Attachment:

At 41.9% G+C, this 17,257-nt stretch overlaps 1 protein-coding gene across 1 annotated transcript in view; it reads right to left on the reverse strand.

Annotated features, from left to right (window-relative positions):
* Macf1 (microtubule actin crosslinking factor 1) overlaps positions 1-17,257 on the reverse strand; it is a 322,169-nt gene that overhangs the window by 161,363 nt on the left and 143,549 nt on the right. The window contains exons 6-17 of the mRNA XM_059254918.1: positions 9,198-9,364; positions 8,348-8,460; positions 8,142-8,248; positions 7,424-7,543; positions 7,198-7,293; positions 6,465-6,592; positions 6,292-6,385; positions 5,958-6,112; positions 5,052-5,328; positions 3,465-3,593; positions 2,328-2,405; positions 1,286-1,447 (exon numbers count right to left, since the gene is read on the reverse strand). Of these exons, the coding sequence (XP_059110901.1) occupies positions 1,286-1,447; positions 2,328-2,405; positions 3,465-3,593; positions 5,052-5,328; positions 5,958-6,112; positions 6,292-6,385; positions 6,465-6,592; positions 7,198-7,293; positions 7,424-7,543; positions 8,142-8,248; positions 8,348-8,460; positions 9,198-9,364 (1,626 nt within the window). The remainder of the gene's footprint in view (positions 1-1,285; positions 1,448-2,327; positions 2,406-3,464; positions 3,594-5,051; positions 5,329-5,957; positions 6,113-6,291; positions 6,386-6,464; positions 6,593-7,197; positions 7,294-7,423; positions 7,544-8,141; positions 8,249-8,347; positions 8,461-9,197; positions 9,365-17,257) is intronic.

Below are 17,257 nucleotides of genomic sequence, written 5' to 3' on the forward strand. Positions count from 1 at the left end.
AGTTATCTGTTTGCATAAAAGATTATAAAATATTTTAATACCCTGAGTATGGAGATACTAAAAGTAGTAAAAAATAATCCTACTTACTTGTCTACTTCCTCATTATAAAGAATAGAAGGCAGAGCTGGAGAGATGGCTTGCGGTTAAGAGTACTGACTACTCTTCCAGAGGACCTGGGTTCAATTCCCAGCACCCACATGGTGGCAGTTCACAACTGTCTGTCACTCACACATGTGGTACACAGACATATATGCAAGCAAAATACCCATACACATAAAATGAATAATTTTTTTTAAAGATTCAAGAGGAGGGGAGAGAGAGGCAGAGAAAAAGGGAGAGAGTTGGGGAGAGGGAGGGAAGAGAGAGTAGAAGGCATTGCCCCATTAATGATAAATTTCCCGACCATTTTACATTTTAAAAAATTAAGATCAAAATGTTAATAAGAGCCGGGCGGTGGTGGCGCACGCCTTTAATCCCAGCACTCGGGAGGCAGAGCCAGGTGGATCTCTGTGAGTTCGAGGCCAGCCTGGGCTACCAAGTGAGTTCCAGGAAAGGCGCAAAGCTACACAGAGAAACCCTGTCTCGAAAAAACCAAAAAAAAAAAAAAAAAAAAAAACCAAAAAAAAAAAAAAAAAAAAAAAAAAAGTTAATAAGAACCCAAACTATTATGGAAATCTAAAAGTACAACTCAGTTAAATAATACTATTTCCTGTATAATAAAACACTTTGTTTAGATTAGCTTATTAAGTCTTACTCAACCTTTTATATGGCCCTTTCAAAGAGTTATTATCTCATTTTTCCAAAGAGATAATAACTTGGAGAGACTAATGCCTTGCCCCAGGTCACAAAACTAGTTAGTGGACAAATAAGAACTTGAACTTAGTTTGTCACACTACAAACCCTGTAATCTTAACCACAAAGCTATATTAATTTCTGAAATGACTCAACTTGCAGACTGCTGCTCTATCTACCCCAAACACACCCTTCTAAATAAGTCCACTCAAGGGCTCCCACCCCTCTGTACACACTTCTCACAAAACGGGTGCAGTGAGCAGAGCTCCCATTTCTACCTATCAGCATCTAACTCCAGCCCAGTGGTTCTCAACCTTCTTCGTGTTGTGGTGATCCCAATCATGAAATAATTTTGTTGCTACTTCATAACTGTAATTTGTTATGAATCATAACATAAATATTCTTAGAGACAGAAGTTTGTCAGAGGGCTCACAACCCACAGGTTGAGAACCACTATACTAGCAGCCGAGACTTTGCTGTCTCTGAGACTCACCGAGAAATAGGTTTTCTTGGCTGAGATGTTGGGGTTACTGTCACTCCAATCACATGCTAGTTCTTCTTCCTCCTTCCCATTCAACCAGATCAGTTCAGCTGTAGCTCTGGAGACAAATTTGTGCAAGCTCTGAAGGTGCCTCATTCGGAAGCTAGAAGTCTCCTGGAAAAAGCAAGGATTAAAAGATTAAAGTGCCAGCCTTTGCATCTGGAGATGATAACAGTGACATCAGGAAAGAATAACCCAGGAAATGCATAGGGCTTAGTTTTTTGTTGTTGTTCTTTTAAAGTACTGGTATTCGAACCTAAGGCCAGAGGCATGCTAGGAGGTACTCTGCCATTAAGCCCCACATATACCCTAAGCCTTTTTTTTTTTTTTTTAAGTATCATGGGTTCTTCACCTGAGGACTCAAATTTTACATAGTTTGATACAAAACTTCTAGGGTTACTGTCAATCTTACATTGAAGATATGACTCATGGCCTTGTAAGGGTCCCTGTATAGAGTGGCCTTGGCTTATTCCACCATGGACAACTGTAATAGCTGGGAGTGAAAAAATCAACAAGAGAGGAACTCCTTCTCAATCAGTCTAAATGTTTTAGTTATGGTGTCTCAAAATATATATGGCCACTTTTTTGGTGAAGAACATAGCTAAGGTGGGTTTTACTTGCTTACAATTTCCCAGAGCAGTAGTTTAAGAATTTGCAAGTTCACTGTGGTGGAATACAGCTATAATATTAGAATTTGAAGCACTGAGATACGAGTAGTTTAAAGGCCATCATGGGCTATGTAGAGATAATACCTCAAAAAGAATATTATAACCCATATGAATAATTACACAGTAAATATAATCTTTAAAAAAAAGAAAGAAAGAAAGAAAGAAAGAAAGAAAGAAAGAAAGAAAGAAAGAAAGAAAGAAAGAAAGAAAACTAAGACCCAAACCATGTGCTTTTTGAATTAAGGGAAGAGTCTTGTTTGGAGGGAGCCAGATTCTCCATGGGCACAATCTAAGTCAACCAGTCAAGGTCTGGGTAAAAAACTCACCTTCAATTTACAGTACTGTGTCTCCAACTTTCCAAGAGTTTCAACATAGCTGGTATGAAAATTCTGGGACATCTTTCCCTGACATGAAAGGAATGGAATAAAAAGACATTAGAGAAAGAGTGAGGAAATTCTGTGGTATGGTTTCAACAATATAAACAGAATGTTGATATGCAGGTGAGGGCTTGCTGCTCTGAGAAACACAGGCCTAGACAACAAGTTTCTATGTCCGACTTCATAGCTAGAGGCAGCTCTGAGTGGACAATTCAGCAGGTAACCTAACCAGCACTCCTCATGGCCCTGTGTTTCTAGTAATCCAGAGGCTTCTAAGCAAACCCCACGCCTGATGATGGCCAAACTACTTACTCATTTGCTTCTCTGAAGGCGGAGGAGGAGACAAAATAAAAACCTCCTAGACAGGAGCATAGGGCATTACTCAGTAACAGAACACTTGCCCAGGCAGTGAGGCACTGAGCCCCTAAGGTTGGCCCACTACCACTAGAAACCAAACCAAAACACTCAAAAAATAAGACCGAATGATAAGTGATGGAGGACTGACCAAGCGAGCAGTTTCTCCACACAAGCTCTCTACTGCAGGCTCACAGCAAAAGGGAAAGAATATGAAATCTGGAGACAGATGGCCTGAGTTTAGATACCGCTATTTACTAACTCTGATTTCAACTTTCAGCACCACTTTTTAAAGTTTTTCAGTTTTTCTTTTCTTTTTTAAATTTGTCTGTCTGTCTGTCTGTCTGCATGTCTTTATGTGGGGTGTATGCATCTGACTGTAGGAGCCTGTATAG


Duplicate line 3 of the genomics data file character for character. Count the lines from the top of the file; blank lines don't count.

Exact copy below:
* Macf1 (microtubule actin crosslinking factor 1) overlaps positions 1-17,257 on the reverse strand; it is a 322,169-nt gene that overhangs the window by 161,363 nt on the left and 143,549 nt on the right. The window contains exons 6-17 of the mRNA XM_059254918.1: positions 9,198-9,364; positions 8,348-8,460; positions 8,142-8,248; positions 7,424-7,543; positions 7,198-7,293; positions 6,465-6,592; positions 6,292-6,385; positions 5,958-6,112; positions 5,052-5,328; positions 3,465-3,593; positions 2,328-2,405; positions 1,286-1,447 (exon numbers count right to left, since the gene is read on the reverse strand). Of these exons, the coding sequence (XP_059110901.1) occupies positions 1,286-1,447; positions 2,328-2,405; positions 3,465-3,593; positions 5,052-5,328; positions 5,958-6,112; positions 6,292-6,385; positions 6,465-6,592; positions 7,198-7,293; positions 7,424-7,543; positions 8,142-8,248; positions 8,348-8,460; positions 9,198-9,364 (1,626 nt within the window). The remainder of the gene's footprint in view (positions 1-1,285; positions 1,448-2,327; positions 2,406-3,464; positions 3,594-5,051; positions 5,329-5,957; positions 6,113-6,291; positions 6,386-6,464; positions 6,593-7,197; positions 7,294-7,423; positions 7,544-8,141; positions 8,249-8,347; positions 8,461-9,197; positions 9,365-17,257) is intronic.